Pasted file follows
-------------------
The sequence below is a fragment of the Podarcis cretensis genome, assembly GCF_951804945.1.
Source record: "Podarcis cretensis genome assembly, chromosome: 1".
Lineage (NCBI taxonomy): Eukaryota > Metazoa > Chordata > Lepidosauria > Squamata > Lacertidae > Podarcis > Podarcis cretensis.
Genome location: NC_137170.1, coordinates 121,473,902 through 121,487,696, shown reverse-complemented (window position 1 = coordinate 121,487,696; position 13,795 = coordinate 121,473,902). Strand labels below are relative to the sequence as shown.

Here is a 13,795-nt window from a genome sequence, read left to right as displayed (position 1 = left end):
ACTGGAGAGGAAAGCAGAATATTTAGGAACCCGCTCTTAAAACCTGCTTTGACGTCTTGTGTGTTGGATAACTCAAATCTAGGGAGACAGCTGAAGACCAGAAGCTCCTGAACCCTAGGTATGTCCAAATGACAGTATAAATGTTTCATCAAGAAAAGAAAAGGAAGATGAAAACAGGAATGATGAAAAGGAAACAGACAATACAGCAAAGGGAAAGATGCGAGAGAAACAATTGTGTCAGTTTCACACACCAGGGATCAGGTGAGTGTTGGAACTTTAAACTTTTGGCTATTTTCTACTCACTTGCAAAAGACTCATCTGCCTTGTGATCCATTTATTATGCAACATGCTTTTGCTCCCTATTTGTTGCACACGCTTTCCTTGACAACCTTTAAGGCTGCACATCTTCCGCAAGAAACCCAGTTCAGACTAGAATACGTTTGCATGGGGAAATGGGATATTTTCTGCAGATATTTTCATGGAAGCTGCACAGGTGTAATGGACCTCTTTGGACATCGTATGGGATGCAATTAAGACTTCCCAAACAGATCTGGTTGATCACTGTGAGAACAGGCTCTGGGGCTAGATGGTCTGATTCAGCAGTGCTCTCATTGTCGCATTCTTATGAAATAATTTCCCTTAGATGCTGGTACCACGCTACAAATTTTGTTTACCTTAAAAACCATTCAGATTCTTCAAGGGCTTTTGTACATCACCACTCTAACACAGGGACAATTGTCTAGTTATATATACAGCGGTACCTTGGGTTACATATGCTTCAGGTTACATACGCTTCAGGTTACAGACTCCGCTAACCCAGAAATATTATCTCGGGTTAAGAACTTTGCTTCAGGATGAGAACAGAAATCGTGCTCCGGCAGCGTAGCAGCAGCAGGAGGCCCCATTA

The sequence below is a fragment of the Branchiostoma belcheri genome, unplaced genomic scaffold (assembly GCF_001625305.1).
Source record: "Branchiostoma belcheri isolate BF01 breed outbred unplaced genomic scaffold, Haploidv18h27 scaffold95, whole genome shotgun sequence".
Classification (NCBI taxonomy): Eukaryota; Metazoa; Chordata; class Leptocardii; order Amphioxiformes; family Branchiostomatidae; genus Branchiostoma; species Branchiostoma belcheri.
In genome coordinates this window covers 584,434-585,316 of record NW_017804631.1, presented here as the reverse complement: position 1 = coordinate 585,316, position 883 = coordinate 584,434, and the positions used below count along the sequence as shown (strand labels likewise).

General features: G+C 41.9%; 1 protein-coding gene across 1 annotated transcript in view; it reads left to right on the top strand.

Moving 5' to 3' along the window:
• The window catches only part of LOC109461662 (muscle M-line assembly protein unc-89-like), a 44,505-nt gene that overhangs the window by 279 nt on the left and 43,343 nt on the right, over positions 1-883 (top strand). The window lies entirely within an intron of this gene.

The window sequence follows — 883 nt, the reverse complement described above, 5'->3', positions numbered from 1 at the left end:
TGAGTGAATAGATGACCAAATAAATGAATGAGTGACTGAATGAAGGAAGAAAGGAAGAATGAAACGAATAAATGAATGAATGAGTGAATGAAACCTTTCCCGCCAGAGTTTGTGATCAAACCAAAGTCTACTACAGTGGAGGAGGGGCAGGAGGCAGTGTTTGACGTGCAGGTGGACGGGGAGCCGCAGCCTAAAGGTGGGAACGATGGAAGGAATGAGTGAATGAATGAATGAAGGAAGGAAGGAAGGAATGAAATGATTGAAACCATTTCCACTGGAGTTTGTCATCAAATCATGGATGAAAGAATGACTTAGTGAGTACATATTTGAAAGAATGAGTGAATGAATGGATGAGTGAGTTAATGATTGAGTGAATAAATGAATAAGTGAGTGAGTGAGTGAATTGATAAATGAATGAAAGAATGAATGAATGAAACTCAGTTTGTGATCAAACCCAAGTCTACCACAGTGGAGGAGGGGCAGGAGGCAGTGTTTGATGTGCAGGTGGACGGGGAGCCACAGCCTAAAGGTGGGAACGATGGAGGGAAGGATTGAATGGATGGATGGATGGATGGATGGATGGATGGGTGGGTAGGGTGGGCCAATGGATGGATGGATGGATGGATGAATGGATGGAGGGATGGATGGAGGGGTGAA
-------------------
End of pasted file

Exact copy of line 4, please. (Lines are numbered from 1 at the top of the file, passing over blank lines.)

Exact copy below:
Genome location: NC_137170.1, coordinates 121,473,902 through 121,487,696, shown reverse-complemented (window position 1 = coordinate 121,487,696; position 13,795 = coordinate 121,473,902). Strand labels below are relative to the sequence as shown.